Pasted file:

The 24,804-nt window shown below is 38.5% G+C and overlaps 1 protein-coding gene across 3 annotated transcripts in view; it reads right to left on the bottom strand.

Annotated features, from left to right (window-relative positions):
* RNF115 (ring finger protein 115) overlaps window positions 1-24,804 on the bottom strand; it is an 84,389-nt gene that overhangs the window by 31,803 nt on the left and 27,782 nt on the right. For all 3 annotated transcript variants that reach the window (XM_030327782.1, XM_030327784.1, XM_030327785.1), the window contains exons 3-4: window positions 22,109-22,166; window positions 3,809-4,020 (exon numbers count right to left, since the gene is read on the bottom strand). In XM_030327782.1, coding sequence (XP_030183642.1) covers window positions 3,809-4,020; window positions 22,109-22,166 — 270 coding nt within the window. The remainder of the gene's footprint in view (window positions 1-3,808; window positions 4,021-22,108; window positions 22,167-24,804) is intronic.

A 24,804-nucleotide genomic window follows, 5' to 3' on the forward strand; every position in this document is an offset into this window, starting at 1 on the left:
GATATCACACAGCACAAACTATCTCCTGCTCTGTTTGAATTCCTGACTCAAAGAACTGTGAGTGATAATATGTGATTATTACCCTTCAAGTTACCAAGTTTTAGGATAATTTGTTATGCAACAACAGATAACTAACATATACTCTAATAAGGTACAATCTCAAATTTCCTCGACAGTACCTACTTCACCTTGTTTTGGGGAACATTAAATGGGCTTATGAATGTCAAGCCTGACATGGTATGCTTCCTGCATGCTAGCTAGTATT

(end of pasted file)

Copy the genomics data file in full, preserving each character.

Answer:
The 24,804-nt window shown below is 38.5% G+C and overlaps 1 protein-coding gene across 3 annotated transcripts in view; it reads right to left on the bottom strand.

Annotated features, from left to right (window-relative positions):
* RNF115 (ring finger protein 115) overlaps window positions 1-24,804 on the bottom strand; it is an 84,389-nt gene that overhangs the window by 31,803 nt on the left and 27,782 nt on the right. For all 3 annotated transcript variants that reach the window (XM_030327782.1, XM_030327784.1, XM_030327785.1), the window contains exons 3-4: window positions 22,109-22,166; window positions 3,809-4,020 (exon numbers count right to left, since the gene is read on the bottom strand). In XM_030327782.1, coding sequence (XP_030183642.1) covers window positions 3,809-4,020; window positions 22,109-22,166 — 270 coding nt within the window. The remainder of the gene's footprint in view (window positions 1-3,808; window positions 4,021-22,108; window positions 22,167-24,804) is intronic.

A 24,804-nucleotide genomic window follows, 5' to 3' on the forward strand; every position in this document is an offset into this window, starting at 1 on the left:
GATATCACACAGCACAAACTATCTCCTGCTCTGTTTGAATTCCTGACTCAAAGAACTGTGAGTGATAATATGTGATTATTACCCTTCAAGTTACCAAGTTTTAGGATAATTTGTTATGCAACAACAGATAACTAACATATACTCTAATAAGGTACAATCTCAAATTTCCTCGACAGTACCTACTTCACCTTGTTTTGGGGAACATTAAATGGGCTTATGAATGTCAAGCCTGACATGGTATGCTTCCTGCATGCTAGCTAGTATT